Archives: Policy Packs
Every month we will release a new Policy Debate Pack that serves as a guide to an issue, from lingo to key statistics to stakeholders to history to taking action.
To prepare for the work ahead, let’s get caught up on where we’ll be policy-wise when the new year kicks off. We’re covering what’s happened in the months since we released our Reproductive Rights, Health, and Justice; Justice-Involved Women and Girls; Black Maternal Health; Mental Health; LGBTQ+ Rights, Equity, and Liberation; Immigration; and Menstrual Equity Policy Packs.
Every day, the select powers-that-be on the Courts decide whether or not everyday people will have access to care, opportunity, protections, and the liberty to live full, safe, and healthy lives. Every day, they remind us exactly why it matters who sits in the seats of justice.
For too many, menstruation leads to a choice between food or menstrual hygiene; missed school or work; bullying; anxiety; “pain more severe than a heart attack;” not getting to visit a loved one experiencing incarceration; a questioning of self; and so much more. This is not ok. It’s time for menstrual equity.
In honor of the 50th anniversary of Stonewall and of Pride, we dedicated this policy pack to breaking down and exploring current policies, or lack thereof, that enable continued discrimination against LGBTQ+ people in the U.S.— and that go below the surface of what dominates the narrative.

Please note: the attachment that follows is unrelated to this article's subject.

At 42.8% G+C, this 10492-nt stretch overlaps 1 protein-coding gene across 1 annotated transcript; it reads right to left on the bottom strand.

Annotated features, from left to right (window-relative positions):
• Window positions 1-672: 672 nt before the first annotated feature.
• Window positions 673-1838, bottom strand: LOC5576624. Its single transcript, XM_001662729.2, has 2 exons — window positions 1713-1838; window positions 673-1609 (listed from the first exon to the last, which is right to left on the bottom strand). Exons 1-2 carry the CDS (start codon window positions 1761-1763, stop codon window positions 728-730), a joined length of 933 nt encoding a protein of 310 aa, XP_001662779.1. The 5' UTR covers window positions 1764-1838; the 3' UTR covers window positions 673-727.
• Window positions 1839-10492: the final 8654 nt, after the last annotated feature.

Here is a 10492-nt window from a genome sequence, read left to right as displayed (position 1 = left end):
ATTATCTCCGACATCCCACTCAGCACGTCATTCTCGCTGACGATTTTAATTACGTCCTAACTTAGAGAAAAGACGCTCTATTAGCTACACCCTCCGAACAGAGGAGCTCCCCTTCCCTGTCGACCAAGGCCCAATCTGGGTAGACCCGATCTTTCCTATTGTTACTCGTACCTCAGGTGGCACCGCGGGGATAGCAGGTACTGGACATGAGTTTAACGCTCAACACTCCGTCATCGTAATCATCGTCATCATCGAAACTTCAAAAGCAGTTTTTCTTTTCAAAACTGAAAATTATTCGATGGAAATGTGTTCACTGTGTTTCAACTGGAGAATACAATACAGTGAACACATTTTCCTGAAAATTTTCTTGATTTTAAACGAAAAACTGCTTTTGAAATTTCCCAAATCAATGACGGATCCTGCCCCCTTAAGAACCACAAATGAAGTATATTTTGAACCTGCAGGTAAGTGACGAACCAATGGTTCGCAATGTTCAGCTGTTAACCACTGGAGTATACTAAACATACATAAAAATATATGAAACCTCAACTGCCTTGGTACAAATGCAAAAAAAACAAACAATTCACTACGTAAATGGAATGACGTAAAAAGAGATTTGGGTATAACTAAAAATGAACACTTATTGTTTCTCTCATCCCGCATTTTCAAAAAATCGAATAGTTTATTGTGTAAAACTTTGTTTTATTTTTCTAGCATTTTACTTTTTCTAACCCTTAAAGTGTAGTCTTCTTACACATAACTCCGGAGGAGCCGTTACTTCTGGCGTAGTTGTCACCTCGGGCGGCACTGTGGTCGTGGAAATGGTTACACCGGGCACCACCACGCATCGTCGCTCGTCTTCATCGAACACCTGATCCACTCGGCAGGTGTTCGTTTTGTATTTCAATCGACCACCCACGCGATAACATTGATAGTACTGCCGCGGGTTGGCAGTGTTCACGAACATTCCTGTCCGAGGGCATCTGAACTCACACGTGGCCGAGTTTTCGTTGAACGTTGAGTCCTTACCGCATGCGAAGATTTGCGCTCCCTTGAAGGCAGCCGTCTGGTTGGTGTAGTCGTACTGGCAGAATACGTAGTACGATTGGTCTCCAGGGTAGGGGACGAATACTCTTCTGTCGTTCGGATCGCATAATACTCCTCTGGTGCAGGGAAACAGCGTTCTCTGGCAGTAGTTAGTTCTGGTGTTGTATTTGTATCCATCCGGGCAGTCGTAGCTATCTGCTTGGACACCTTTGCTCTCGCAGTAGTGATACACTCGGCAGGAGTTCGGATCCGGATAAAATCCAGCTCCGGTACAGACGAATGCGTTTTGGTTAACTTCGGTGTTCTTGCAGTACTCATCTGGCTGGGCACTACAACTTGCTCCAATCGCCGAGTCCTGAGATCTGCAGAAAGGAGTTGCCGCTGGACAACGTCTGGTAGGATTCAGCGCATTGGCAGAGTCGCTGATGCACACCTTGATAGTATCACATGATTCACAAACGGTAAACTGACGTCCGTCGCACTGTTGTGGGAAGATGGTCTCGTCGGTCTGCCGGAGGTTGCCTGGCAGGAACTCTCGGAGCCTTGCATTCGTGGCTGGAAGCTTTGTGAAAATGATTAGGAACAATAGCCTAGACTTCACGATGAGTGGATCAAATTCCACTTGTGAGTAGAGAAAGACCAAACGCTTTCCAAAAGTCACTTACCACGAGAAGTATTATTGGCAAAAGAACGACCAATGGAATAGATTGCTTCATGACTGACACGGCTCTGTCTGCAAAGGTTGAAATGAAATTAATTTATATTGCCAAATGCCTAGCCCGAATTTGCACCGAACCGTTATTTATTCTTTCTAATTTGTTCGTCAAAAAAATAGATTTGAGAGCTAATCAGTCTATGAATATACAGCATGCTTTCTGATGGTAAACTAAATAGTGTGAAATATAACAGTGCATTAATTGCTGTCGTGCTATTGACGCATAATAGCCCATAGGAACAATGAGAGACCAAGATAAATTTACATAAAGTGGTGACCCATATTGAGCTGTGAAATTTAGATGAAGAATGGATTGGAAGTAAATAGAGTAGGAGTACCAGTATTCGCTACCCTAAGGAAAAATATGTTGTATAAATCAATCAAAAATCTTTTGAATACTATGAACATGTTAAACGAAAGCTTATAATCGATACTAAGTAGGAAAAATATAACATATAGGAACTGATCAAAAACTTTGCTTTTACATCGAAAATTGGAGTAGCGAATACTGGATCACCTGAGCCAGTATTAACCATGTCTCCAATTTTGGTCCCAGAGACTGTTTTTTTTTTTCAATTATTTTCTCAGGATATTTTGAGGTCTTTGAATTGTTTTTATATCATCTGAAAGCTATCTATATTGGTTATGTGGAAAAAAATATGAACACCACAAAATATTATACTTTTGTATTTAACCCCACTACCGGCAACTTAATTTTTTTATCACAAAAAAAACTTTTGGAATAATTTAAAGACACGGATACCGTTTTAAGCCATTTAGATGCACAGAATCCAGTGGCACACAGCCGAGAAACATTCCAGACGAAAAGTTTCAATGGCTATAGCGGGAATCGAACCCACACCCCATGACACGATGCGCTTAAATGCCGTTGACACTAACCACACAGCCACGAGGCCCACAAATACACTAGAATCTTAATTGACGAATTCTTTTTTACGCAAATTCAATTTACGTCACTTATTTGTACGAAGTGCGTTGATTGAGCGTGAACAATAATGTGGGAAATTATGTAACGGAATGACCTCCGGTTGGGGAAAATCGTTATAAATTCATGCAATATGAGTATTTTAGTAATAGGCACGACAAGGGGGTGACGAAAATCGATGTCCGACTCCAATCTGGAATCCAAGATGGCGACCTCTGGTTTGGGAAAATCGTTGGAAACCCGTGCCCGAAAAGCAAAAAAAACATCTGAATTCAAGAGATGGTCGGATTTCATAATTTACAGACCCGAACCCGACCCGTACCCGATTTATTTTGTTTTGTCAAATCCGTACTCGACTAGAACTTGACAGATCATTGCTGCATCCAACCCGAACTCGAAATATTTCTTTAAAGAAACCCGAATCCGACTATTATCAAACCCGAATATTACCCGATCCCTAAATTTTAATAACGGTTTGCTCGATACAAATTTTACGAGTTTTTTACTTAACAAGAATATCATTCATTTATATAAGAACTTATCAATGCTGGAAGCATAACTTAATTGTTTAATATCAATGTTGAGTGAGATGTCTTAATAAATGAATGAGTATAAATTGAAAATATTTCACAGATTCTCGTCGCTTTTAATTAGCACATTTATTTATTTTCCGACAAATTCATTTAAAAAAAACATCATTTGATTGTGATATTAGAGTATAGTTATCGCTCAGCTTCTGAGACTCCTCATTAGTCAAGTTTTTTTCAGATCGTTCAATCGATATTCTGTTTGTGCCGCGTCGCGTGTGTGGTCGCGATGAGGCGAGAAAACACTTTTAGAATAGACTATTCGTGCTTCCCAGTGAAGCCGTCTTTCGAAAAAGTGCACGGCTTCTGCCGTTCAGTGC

Maternal morbidity and mortality rates in the United States are increasing, and nowhere in the country are they as high as in Georgia. We had the privilege of working with the women of NCNW Spelman Section for their Black Maternal Health Week and on the creation of this pack. We thank them for allowing us to share in the power of their leadership.
Reproductive Rights, Health, and Justice: While those who choose to police and restrict our autonomy have risen in power, so too has our demand to be heard, our demand to choose what is best for our bodies, and our demand to have the opportunity to live those choices.
Voter suppression is still alive and well in America. Voter suppression laws and measures like cuts to early voting, voter ID laws, and purges of voter rolls all disproportionately impact Black, Latinx, American Indian or Alaska Native, low-income, and transgender voters.
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